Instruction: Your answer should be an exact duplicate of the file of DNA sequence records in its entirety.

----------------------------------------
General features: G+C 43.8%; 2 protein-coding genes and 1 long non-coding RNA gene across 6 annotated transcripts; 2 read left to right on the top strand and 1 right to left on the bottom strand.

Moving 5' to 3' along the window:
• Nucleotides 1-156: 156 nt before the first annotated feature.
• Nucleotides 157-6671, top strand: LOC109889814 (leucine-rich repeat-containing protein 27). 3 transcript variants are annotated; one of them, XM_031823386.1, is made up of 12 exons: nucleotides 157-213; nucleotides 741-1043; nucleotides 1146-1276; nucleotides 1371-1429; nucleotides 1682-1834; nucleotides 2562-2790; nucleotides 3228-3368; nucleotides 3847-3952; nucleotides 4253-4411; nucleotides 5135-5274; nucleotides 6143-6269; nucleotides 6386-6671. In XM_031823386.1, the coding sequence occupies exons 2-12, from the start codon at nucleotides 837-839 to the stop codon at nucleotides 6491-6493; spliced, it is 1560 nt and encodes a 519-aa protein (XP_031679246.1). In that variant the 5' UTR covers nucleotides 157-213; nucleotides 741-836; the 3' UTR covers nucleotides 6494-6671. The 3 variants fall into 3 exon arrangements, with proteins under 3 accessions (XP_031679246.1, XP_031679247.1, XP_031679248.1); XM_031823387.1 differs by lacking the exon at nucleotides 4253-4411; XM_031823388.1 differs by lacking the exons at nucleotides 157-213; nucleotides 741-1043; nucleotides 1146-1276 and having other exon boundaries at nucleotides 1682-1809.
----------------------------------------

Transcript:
General features: G+C 43.8%; 2 protein-coding genes and 1 long non-coding RNA gene across 6 annotated transcripts; 2 read left to right on the top strand and 1 right to left on the bottom strand.

Moving 5' to 3' along the window:
• Nucleotides 1-156: 156 nt before the first annotated feature.
• Nucleotides 157-6671, top strand: LOC109889814 (leucine-rich repeat-containing protein 27). 3 transcript variants are annotated; one of them, XM_031823386.1, is made up of 12 exons: nucleotides 157-213; nucleotides 741-1043; nucleotides 1146-1276; nucleotides 1371-1429; nucleotides 1682-1834; nucleotides 2562-2790; nucleotides 3228-3368; nucleotides 3847-3952; nucleotides 4253-4411; nucleotides 5135-5274; nucleotides 6143-6269; nucleotides 6386-6671. In XM_031823386.1, the coding sequence occupies exons 2-12, from the start codon at nucleotides 837-839 to the stop codon at nucleotides 6491-6493; spliced, it is 1560 nt and encodes a 519-aa protein (XP_031679246.1). In that variant the 5' UTR covers nucleotides 157-213; nucleotides 741-836; the 3' UTR covers nucleotides 6494-6671. The 3 variants fall into 3 exon arrangements, with proteins under 3 accessions (XP_031679246.1, XP_031679247.1, XP_031679248.1); XM_031823387.1 differs by lacking the exon at nucleotides 4253-4411; XM_031823388.1 differs by lacking the exons at nucleotides 157-213; nucleotides 741-1043; nucleotides 1146-1276 and having other exon boundaries at nucleotides 1682-1809.